The Inspector General’s Report on 2016 FBI Spying Reveals a Scandal of Historic Magnitude
JUST AS WAS TRUE when the Mueller investigation closed without a single American being charged with criminally conspiring with Russia over the 2016 election, Wednesday’s issuance of the long-waited report from the Department of Justice’s Inspector General reveals that years of major claims and narratives from the U.S. media were utter frauds.
Before evaluating the media component of this scandal, the FBI’s gross abuse of its power – its serial deceit – is so grave and manifest that it requires little effort to demonstrate it. In sum, the IG Report documents multiple instances in which the FBI – in order to convince a FISA court to allow it spy on former Trump campaign operative Carter Page during the 2016 election – manipulated documents, concealed crucial exonerating evidence, and touted what it knew were unreliable if not outright false claims.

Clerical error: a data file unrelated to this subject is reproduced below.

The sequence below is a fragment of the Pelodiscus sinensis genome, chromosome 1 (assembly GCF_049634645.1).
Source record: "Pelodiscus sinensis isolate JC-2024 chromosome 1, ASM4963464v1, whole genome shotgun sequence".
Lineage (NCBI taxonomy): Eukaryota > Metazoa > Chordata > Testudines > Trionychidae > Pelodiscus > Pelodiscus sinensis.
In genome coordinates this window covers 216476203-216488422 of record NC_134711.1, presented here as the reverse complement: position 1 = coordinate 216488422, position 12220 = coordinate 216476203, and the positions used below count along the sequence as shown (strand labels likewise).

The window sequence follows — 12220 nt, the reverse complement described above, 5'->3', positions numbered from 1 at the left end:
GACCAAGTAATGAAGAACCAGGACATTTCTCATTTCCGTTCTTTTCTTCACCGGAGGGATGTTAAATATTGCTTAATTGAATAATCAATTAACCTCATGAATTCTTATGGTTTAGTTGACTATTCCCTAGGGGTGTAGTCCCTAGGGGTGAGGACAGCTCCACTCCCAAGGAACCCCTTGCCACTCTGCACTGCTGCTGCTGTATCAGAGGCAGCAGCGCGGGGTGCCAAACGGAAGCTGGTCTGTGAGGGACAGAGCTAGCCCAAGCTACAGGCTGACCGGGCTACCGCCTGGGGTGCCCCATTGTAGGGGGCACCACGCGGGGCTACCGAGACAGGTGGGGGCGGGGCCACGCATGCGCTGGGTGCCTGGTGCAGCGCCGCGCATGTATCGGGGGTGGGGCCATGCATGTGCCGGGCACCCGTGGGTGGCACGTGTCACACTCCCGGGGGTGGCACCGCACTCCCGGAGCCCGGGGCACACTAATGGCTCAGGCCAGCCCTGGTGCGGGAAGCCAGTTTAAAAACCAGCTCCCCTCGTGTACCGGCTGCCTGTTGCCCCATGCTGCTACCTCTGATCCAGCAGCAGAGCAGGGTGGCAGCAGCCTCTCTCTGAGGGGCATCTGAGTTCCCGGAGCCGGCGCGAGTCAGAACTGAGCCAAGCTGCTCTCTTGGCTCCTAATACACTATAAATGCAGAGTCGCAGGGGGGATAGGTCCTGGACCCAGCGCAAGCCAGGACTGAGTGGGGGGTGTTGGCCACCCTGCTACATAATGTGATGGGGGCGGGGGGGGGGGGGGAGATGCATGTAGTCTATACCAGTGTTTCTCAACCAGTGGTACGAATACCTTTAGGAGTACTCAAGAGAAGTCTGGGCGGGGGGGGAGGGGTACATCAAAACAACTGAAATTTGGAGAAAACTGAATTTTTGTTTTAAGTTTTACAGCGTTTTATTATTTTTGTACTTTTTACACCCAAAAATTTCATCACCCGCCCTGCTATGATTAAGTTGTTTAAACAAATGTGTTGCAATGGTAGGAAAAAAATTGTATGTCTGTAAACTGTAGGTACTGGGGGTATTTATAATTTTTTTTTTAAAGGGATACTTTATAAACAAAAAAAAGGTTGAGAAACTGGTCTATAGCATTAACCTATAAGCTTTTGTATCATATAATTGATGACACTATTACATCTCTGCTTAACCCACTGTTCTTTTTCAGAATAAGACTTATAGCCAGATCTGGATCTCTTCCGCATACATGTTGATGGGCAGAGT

If you don’t consider FBI lying, concealment of evidence, and manipulation of documents in order to spy on a U.S. citizen in the middle of a presidential campaign to be a major scandal, what is? But none of this is aberrational: the FBI still has its headquarters in a building named after J. Edgar Hoover – who constantly blackmailed elected officials with dossiers and tried to blackmail Martin Luther King into killing himself – because that’s what these security state agencies are. They are out-of-control, virtually unlimited police state factions that lie, abuse their spying and law enforcement powers, and subvert democracy and civic and political freedoms as a matter of course.
In this case, no rational person should allow standard partisan bickering to distort or hide this severe FBI corruption. The IG Report leaves no doubt about it. It’s brimming with proof of FBI subterfuge and deceit, all in service of persuading a FISA court of something that was not true: that U.S. citizen and former Trump campaign official Carter Page was an agent of the Russian government and therefore needed to have his communications surveilled.